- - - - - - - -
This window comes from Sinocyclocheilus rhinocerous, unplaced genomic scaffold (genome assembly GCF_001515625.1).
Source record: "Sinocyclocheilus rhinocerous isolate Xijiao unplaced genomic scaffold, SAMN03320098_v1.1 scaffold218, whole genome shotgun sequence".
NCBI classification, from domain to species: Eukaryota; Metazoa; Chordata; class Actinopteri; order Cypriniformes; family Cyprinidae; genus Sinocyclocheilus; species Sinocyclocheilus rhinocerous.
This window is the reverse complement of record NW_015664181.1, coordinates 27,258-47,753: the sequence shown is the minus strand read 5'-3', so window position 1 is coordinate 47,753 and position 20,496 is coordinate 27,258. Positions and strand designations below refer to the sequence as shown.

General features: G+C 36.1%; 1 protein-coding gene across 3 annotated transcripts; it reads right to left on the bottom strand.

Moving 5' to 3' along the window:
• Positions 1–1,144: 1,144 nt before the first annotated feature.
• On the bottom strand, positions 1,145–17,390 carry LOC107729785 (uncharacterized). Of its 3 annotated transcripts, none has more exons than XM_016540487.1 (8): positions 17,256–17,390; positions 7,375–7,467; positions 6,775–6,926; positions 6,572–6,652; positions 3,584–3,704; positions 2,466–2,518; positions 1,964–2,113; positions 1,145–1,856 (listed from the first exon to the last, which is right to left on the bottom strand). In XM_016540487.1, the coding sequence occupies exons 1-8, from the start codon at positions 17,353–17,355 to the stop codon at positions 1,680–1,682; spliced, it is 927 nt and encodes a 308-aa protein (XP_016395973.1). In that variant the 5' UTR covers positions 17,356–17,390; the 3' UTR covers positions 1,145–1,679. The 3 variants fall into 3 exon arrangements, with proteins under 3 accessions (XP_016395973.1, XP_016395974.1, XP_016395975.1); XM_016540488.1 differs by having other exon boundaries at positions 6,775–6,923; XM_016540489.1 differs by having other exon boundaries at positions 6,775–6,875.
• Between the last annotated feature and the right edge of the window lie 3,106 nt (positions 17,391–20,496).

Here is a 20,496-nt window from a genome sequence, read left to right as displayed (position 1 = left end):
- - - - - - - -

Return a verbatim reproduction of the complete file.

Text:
This window comes from Sinocyclocheilus rhinocerous, unplaced genomic scaffold (genome assembly GCF_001515625.1).
Source record: "Sinocyclocheilus rhinocerous isolate Xijiao unplaced genomic scaffold, SAMN03320098_v1.1 scaffold218, whole genome shotgun sequence".
NCBI classification, from domain to species: Eukaryota; Metazoa; Chordata; class Actinopteri; order Cypriniformes; family Cyprinidae; genus Sinocyclocheilus; species Sinocyclocheilus rhinocerous.
This window is the reverse complement of record NW_015664181.1, coordinates 27,258-47,753: the sequence shown is the minus strand read 5'-3', so window position 1 is coordinate 47,753 and position 20,496 is coordinate 27,258. Positions and strand designations below refer to the sequence as shown.

General features: G+C 36.1%; 1 protein-coding gene across 3 annotated transcripts; it reads right to left on the bottom strand.

Moving 5' to 3' along the window:
• Positions 1–1,144: 1,144 nt before the first annotated feature.
• On the bottom strand, positions 1,145–17,390 carry LOC107729785 (uncharacterized). Of its 3 annotated transcripts, none has more exons than XM_016540487.1 (8): positions 17,256–17,390; positions 7,375–7,467; positions 6,775–6,926; positions 6,572–6,652; positions 3,584–3,704; positions 2,466–2,518; positions 1,964–2,113; positions 1,145–1,856 (listed from the first exon to the last, which is right to left on the bottom strand). In XM_016540487.1, the coding sequence occupies exons 1-8, from the start codon at positions 17,353–17,355 to the stop codon at positions 1,680–1,682; spliced, it is 927 nt and encodes a 308-aa protein (XP_016395973.1). In that variant the 5' UTR covers positions 17,356–17,390; the 3' UTR covers positions 1,145–1,679. The 3 variants fall into 3 exon arrangements, with proteins under 3 accessions (XP_016395973.1, XP_016395974.1, XP_016395975.1); XM_016540488.1 differs by having other exon boundaries at positions 6,775–6,923; XM_016540489.1 differs by having other exon boundaries at positions 6,775–6,875.
• Between the last annotated feature and the right edge of the window lie 3,106 nt (positions 17,391–20,496).

Here is a 20,496-nt window from a genome sequence, read left to right as displayed (position 1 = left end):